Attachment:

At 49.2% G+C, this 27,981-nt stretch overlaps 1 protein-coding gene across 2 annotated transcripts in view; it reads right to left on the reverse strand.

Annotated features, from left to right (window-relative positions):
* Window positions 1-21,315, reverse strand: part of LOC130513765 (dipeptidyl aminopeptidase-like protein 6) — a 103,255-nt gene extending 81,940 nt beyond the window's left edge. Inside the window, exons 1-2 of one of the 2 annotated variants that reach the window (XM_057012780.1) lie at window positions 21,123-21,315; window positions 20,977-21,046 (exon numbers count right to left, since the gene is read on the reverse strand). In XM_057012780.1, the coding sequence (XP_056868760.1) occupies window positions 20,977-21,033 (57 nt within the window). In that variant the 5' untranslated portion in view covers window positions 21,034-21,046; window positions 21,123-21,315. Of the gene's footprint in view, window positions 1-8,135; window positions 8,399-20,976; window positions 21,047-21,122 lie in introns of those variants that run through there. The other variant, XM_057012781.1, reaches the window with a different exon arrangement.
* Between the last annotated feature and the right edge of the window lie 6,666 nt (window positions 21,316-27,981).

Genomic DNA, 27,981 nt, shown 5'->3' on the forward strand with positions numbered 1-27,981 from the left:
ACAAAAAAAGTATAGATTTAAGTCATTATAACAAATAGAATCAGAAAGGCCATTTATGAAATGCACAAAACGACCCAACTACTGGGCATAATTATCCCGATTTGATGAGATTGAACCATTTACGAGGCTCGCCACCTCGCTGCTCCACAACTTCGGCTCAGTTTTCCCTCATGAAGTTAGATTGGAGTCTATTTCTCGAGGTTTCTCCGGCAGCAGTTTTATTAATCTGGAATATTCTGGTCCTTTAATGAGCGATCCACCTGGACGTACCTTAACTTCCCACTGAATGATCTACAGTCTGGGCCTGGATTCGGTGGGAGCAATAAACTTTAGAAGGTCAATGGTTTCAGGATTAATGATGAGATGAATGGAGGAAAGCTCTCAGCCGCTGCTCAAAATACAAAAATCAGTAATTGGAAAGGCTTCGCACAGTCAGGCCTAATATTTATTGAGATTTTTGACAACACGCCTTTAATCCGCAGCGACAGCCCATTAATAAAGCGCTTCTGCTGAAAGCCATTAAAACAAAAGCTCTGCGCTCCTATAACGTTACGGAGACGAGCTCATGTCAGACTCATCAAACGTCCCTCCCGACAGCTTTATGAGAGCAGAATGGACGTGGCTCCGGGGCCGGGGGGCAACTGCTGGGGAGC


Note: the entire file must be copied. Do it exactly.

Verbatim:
At 49.2% G+C, this 27,981-nt stretch overlaps 1 protein-coding gene across 2 annotated transcripts in view; it reads right to left on the reverse strand.

Annotated features, from left to right (window-relative positions):
* Window positions 1-21,315, reverse strand: part of LOC130513765 (dipeptidyl aminopeptidase-like protein 6) — a 103,255-nt gene extending 81,940 nt beyond the window's left edge. Inside the window, exons 1-2 of one of the 2 annotated variants that reach the window (XM_057012780.1) lie at window positions 21,123-21,315; window positions 20,977-21,046 (exon numbers count right to left, since the gene is read on the reverse strand). In XM_057012780.1, the coding sequence (XP_056868760.1) occupies window positions 20,977-21,033 (57 nt within the window). In that variant the 5' untranslated portion in view covers window positions 21,034-21,046; window positions 21,123-21,315. Of the gene's footprint in view, window positions 1-8,135; window positions 8,399-20,976; window positions 21,047-21,122 lie in introns of those variants that run through there. The other variant, XM_057012781.1, reaches the window with a different exon arrangement.
* Between the last annotated feature and the right edge of the window lie 6,666 nt (window positions 21,316-27,981).

Genomic DNA, 27,981 nt, shown 5'->3' on the forward strand with positions numbered 1-27,981 from the left:
ACAAAAAAAGTATAGATTTAAGTCATTATAACAAATAGAATCAGAAAGGCCATTTATGAAATGCACAAAACGACCCAACTACTGGGCATAATTATCCCGATTTGATGAGATTGAACCATTTACGAGGCTCGCCACCTCGCTGCTCCACAACTTCGGCTCAGTTTTCCCTCATGAAGTTAGATTGGAGTCTATTTCTCGAGGTTTCTCCGGCAGCAGTTTTATTAATCTGGAATATTCTGGTCCTTTAATGAGCGATCCACCTGGACGTACCTTAACTTCCCACTGAATGATCTACAGTCTGGGCCTGGATTCGGTGGGAGCAATAAACTTTAGAAGGTCAATGGTTTCAGGATTAATGATGAGATGAATGGAGGAAAGCTCTCAGCCGCTGCTCAAAATACAAAAATCAGTAATTGGAAAGGCTTCGCACAGTCAGGCCTAATATTTATTGAGATTTTTGACAACACGCCTTTAATCCGCAGCGACAGCCCATTAATAAAGCGCTTCTGCTGAAAGCCATTAAAACAAAAGCTCTGCGCTCCTATAACGTTACGGAGACGAGCTCATGTCAGACTCATCAAACGTCCCTCCCGACAGCTTTATGAGAGCAGAATGGACGTGGCTCCGGGGCCGGGGGGCAACTGCTGGGGAGC